Let's face it, climate change isn't sexy.
Just reading the phrase "climate change" might make you want to close this article, but it's an incredibly important topic deserving of everyone's attention. Fortunately, many people are trying to find creative ways to get the public interested and concerned.
Among those people is artist Sean Yoro, otherwise known as Hula, who is making waves by painting murals on icebergs to highlight the issue of global warming. His project is titled "A'o 'Ana," which means "The Warning." Hopefully, it'll serve as a wake-up call for many.
"Personally, growing up in Hawaii, I was always taught to respect the land because it takes care of you," Hula told A Plus in an email. "I felt the need to use my work in order to inspire positive change in society."
While Hula usually creates stunning photorealistic paintings while balancing on his surfboard in warm climates, his most recent project took him and his surfboard to the cold glaciers of North America.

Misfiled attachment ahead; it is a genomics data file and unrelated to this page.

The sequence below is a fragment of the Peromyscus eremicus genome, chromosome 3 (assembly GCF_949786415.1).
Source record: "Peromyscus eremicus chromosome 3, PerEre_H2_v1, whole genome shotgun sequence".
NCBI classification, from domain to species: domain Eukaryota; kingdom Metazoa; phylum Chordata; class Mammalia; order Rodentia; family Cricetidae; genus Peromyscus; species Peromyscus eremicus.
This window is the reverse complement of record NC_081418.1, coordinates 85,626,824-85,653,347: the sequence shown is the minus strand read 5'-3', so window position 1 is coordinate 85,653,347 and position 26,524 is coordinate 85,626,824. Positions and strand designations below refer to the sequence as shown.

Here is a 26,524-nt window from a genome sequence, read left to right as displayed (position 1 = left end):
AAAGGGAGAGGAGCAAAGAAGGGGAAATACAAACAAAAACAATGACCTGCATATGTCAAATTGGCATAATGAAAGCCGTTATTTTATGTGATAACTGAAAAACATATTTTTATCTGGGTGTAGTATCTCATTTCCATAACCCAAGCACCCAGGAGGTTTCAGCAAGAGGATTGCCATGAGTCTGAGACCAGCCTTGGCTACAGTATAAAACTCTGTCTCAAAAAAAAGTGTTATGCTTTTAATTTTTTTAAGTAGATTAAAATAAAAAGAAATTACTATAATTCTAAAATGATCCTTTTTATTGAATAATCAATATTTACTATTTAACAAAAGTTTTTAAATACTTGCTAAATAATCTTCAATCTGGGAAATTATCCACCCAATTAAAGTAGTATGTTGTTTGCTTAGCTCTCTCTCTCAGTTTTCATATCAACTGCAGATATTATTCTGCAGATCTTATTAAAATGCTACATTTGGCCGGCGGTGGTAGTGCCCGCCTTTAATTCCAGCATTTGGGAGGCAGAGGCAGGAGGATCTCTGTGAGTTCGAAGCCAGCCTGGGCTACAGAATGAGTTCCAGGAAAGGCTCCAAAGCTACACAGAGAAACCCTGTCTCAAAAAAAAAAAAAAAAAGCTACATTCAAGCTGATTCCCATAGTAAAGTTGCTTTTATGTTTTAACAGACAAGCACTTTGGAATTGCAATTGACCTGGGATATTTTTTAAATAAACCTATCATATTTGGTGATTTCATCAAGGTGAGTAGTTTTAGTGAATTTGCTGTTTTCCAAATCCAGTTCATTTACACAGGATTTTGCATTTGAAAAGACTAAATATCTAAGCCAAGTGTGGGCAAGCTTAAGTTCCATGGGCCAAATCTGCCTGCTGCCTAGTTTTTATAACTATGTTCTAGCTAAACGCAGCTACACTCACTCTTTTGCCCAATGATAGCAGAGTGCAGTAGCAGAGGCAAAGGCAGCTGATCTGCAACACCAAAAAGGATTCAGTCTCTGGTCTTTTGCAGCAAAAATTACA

There, he painted gorgeous murals on the side of icebergs that are quickly melting due to climate change.
"In the short time I was there, I witnessed the extreme melting rate firsthand, as the sound of ice cracking was a constant background noise while painting," Hula wrote on Instagram. "Within a few weeks, these murals will be gone, but for those who find them, I hope they ignite a sense of urgency, as they represent the millions of people in need of our help who are already being affected from the rising sea levels of Climate Change."
Hula had to be anchored to the icebergs while he painted because they were moving with the tides. He used an acrylic ground and oil paint to create his murals. "I made sure that the process I used would not negatively impact the environment, including the ice or water," Hula told A Plus.
"Right now is a crucial time in determining how safe the planet will be for our future generations. We are taking action in fighting the problem, but we are late in responding and must pick up the pace if we want to save our planet," Hula told A Plus. "I wanted to create this piece to really give a sense of urgency in the matter as I feel we, as humans, don't respond unless we actually see the danger."